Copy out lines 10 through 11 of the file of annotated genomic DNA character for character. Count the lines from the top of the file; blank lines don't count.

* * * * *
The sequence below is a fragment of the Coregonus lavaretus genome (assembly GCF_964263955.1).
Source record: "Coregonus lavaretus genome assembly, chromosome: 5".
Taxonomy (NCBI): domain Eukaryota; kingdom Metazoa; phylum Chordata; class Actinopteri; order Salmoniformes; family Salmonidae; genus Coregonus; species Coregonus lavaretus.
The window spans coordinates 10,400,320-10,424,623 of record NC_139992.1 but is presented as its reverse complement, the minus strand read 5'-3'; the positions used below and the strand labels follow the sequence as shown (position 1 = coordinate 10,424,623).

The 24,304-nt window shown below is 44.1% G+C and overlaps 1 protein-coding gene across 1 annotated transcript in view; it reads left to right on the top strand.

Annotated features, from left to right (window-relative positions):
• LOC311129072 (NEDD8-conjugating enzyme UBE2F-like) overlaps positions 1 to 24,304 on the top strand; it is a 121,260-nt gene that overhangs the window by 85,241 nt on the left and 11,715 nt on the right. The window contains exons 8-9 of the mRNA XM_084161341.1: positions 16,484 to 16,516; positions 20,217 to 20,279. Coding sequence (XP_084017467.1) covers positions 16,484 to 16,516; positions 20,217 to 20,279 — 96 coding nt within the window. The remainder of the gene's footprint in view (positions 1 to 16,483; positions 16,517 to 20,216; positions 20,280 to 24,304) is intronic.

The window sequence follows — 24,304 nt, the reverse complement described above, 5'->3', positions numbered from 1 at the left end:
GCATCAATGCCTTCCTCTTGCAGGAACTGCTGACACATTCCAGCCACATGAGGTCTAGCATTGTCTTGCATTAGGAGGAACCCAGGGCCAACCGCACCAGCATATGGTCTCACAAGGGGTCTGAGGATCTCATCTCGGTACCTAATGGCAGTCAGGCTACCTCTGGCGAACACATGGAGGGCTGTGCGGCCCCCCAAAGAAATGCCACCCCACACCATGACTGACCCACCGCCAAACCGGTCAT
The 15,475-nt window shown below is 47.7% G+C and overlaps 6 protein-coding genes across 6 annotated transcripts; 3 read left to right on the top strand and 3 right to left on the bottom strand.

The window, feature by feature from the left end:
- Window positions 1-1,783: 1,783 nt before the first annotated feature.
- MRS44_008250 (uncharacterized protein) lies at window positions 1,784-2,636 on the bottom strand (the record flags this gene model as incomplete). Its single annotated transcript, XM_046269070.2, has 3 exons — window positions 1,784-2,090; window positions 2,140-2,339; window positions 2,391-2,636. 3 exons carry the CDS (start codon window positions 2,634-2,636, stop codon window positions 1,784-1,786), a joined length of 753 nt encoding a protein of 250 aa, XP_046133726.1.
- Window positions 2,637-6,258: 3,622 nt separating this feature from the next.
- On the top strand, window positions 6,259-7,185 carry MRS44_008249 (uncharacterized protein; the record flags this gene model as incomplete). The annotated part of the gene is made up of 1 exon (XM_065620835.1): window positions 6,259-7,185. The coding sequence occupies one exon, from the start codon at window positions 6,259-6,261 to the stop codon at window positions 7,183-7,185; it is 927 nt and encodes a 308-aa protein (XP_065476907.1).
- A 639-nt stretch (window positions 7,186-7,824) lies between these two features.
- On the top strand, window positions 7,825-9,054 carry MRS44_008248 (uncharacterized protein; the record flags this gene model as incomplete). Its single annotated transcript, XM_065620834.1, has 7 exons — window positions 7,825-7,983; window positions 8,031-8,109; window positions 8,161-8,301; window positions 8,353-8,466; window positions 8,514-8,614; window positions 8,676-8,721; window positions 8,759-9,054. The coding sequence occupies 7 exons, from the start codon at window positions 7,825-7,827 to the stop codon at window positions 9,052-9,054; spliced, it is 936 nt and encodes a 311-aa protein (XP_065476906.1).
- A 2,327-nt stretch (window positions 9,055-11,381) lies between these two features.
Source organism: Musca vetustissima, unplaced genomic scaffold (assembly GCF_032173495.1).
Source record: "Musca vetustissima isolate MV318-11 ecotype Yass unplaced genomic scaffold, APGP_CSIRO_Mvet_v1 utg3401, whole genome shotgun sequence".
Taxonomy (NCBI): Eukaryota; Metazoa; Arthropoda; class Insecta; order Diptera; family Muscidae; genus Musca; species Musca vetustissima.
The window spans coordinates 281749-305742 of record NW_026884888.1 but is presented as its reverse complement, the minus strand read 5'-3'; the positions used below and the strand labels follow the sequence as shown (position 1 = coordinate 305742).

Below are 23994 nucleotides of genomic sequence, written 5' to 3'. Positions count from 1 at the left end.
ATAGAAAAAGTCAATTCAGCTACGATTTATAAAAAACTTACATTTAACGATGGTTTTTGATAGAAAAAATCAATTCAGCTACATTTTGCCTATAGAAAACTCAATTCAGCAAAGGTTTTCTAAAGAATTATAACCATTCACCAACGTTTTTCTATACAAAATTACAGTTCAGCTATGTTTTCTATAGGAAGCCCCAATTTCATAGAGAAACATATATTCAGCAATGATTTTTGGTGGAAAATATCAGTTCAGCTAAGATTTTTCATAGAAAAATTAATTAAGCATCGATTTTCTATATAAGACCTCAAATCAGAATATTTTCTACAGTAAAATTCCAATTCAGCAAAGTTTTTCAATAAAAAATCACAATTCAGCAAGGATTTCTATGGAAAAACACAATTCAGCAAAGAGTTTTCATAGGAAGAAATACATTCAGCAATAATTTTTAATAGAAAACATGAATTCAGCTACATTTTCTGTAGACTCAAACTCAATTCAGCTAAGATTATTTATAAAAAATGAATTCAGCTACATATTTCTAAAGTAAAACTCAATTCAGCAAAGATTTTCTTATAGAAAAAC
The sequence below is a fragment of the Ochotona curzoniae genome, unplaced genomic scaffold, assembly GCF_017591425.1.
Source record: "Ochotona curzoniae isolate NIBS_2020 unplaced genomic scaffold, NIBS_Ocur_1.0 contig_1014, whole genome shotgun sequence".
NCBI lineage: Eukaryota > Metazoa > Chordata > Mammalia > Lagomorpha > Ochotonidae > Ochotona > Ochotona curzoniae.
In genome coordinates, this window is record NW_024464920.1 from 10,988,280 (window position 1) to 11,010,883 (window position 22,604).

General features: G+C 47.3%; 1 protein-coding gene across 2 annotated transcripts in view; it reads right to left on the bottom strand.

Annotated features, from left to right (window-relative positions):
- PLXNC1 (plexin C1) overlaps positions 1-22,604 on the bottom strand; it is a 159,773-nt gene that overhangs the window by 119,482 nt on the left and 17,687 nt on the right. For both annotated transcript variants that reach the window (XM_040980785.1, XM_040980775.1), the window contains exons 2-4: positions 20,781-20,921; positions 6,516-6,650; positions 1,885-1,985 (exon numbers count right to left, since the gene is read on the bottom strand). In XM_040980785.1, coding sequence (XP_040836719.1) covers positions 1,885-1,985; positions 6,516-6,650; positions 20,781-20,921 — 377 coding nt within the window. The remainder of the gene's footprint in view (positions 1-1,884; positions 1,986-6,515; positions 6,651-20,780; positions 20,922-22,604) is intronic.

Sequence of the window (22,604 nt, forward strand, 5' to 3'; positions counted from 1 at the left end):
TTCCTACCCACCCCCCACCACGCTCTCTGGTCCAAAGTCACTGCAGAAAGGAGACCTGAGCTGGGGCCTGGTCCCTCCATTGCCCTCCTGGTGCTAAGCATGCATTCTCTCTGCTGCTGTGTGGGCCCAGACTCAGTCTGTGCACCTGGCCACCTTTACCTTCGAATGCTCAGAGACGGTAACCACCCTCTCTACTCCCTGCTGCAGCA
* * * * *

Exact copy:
The 15,475-nt window shown below is 47.7% G+C and overlaps 6 protein-coding genes across 6 annotated transcripts; 3 read left to right on the top strand and 3 right to left on the bottom strand.

The window, feature by feature from the left end: